Blocking is simply a term that means that one connection is holding a lock on a resource when another connection wants to read or write to it. It doesn't necessarily mean that the owner connection won't release it, just that it's currently holding it. Deadlocks can happen when you have two connections that each have a lock, but they want each others resource. Each connection needs access to both of the resources in order to continue. However, they are in a state of permanent blocking. In this state, the database engine has to come in and choose a loser so that one of the connections can have access to both of the resources. It is possible for a deadlock situation to not be detected by the database engine, in which case human intervention is required (i.e. manually kill one of the connections, or reboot the entire server).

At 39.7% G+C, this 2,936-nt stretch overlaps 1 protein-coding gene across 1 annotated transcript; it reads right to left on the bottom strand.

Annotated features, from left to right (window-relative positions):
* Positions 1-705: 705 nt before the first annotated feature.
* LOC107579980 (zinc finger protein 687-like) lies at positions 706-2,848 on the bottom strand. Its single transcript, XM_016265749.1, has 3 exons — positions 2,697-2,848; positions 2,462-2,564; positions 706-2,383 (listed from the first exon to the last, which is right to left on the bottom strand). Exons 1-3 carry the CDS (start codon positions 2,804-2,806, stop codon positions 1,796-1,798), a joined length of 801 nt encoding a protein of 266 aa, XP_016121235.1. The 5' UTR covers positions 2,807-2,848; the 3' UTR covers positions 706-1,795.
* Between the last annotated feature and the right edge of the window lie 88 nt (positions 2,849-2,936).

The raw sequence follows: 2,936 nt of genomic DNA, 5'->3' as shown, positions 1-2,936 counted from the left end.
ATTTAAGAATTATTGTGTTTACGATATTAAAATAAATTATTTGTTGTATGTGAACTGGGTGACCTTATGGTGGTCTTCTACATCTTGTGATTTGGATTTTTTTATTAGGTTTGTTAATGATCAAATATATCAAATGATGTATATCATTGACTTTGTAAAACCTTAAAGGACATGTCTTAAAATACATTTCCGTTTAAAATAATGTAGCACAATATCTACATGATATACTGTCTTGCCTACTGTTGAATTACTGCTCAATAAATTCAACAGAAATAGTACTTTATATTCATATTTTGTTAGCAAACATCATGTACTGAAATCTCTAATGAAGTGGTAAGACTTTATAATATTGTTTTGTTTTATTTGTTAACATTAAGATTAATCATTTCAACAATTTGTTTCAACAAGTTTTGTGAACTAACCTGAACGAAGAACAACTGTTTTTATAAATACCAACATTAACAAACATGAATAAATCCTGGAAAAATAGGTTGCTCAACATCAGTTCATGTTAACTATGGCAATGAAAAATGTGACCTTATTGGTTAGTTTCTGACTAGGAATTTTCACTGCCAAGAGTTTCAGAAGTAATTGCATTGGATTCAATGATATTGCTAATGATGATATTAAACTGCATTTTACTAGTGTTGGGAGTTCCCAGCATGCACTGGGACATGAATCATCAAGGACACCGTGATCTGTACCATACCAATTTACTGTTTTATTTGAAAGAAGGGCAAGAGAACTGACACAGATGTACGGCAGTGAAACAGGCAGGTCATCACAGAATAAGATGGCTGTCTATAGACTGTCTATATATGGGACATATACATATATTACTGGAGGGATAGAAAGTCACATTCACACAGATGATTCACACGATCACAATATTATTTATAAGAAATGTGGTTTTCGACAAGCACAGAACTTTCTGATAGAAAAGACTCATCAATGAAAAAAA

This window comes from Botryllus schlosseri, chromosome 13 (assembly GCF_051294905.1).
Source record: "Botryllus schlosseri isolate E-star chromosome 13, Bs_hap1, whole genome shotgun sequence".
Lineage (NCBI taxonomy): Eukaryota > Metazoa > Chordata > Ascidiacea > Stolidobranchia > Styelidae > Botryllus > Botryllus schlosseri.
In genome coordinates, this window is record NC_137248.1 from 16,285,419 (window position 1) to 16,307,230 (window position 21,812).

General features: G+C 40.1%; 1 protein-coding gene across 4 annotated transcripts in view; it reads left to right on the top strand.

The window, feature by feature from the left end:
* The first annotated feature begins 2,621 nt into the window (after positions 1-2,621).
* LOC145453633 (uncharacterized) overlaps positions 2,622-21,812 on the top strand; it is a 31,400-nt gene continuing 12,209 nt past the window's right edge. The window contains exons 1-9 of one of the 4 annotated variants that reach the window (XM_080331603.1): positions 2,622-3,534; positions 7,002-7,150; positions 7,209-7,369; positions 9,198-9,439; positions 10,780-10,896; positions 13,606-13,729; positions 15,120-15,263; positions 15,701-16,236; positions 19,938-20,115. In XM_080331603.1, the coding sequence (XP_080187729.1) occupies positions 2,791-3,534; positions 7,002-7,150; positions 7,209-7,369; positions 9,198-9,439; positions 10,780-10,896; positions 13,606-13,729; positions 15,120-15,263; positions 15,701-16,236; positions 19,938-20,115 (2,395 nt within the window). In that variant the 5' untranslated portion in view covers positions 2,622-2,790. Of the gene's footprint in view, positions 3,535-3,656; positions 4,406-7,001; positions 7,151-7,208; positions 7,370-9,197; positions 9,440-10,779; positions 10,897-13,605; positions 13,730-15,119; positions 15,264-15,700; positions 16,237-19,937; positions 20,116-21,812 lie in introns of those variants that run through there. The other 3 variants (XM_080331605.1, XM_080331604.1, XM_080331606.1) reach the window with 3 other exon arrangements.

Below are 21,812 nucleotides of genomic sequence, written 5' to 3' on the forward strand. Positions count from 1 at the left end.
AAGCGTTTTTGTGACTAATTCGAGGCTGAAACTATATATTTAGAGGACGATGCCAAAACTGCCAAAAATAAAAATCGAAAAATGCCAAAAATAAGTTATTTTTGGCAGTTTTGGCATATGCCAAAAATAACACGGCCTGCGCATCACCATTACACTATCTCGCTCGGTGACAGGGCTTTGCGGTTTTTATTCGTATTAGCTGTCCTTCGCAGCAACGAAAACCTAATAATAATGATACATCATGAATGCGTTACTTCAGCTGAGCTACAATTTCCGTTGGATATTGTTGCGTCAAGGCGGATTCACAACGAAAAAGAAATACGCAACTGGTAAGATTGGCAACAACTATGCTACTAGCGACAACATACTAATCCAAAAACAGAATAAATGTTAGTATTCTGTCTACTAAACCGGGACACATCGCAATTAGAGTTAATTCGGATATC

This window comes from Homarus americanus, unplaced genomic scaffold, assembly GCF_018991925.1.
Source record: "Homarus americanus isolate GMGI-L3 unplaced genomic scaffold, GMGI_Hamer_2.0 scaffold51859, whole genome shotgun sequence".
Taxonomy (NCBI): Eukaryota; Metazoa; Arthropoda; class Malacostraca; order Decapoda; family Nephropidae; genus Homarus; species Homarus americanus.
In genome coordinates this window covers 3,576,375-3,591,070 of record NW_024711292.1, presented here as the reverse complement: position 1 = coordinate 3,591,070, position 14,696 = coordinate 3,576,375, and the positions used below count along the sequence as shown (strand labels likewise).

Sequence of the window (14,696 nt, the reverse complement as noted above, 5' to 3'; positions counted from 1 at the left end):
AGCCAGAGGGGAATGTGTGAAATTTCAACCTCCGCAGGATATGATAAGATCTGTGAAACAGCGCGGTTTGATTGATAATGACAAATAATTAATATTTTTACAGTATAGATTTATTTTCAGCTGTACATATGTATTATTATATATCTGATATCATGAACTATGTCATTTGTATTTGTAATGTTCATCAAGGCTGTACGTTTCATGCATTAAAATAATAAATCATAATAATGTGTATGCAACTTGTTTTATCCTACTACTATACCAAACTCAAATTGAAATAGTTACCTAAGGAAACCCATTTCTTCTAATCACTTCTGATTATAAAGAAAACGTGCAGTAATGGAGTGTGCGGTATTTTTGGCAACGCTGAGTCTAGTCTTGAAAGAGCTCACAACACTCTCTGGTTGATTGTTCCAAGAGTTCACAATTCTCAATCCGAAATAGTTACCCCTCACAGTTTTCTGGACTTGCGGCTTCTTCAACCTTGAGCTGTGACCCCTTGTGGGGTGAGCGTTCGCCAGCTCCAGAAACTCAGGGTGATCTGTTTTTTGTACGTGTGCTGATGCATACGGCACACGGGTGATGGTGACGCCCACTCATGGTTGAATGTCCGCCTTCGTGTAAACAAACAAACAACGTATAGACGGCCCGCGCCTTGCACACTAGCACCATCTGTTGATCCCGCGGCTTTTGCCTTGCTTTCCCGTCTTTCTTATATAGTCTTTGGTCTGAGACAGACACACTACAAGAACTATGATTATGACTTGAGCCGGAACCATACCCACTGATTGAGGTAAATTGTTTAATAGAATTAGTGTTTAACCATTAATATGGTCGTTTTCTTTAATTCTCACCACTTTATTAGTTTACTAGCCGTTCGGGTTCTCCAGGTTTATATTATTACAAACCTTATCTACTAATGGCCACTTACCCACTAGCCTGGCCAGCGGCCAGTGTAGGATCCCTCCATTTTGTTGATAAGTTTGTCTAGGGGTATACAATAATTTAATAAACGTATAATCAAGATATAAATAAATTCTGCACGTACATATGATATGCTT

To obtain a list of blocking transactions:
- Open Microsoft SQL Server Management Studio and connect to the SQL Server
- Right-click the server object
- Expand Reports, expand Standard Reports
- Click "Activity – All Blocking Transactions":
- Right-click on the report to export it to PDF for later analysis:
This report shows the transactions at the head of blocking chain. If you expand the transaction, the report will show the transactions that are blocked by the head transaction. This report will also show the "Blocking SQL Statement" and the "Blocked SQL Statement."